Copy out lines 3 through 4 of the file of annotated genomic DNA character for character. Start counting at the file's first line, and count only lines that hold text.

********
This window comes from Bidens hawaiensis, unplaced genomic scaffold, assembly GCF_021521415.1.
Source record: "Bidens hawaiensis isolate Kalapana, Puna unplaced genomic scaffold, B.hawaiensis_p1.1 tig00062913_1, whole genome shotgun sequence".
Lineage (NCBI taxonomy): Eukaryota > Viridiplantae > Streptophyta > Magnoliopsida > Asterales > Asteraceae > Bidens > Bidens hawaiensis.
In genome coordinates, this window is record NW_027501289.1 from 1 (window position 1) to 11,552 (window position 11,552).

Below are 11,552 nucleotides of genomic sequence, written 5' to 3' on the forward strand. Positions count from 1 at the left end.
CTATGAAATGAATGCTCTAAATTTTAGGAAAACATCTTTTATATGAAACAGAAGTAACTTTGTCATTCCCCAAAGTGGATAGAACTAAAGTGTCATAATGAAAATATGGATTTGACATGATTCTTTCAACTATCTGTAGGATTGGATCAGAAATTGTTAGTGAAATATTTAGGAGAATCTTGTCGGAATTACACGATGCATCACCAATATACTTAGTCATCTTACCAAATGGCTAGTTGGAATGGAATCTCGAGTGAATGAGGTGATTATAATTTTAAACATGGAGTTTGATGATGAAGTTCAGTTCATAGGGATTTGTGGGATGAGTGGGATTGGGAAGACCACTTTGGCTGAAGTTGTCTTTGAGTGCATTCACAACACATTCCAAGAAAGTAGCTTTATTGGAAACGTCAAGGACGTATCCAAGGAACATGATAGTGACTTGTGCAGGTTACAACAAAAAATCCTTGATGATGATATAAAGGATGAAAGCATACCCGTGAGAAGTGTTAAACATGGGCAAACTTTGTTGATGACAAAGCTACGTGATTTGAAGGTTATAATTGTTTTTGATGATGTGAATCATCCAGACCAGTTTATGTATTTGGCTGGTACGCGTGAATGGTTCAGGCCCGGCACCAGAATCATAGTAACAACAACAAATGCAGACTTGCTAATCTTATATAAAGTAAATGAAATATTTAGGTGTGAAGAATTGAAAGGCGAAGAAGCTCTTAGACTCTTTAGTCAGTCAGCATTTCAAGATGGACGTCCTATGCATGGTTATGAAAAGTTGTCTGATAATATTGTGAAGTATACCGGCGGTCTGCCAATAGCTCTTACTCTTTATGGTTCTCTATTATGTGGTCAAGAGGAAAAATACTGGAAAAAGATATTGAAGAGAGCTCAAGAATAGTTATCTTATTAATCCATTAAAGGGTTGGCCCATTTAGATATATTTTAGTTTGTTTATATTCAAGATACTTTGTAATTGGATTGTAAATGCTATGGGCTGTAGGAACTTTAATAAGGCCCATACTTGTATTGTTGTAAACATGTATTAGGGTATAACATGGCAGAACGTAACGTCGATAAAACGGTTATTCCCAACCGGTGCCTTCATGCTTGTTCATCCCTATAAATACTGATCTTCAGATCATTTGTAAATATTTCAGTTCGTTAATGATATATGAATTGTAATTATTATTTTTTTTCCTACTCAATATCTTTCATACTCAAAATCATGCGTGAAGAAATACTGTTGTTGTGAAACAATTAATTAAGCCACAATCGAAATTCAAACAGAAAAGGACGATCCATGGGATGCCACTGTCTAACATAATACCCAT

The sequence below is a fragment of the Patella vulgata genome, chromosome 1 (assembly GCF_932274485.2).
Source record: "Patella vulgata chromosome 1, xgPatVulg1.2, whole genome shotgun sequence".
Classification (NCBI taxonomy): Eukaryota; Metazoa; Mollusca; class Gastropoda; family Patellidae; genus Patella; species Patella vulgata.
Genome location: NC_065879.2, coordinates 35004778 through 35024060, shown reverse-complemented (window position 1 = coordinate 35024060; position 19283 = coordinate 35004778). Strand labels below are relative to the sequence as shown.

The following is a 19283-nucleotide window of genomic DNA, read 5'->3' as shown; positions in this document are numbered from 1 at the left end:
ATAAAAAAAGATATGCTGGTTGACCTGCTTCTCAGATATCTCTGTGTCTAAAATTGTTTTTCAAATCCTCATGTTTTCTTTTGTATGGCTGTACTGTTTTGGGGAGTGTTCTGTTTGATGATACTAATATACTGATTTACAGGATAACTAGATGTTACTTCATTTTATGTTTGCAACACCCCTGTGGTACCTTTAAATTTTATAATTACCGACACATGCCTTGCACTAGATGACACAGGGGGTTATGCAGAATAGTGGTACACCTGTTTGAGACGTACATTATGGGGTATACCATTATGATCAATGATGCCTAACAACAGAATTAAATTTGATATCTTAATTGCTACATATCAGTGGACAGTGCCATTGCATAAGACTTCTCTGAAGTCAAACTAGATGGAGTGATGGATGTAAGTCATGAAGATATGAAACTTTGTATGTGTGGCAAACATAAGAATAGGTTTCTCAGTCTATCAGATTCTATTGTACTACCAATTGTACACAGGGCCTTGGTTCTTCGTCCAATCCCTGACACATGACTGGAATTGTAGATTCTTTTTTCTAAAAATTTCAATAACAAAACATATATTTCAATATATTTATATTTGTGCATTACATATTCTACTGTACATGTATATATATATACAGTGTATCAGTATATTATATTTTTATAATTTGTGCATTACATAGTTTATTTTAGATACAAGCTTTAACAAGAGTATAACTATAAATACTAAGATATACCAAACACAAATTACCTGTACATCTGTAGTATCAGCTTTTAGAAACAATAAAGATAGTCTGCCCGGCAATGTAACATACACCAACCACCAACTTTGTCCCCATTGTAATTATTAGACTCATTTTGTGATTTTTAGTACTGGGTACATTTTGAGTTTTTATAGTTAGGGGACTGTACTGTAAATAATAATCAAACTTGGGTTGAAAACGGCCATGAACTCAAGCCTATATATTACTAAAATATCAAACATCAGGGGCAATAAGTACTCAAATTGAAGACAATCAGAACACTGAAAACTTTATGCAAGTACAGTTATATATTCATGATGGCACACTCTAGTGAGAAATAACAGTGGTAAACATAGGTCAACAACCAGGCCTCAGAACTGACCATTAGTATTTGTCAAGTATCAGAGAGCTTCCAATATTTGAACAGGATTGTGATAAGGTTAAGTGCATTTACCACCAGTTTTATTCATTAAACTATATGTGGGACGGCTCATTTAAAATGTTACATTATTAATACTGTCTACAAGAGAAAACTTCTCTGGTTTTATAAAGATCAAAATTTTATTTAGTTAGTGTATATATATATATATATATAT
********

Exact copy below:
Lineage (NCBI taxonomy): Eukaryota > Viridiplantae > Streptophyta > Magnoliopsida > Asterales > Asteraceae > Bidens > Bidens hawaiensis.
In genome coordinates, this window is record NW_027501289.1 from 1 (window position 1) to 11,552 (window position 11,552).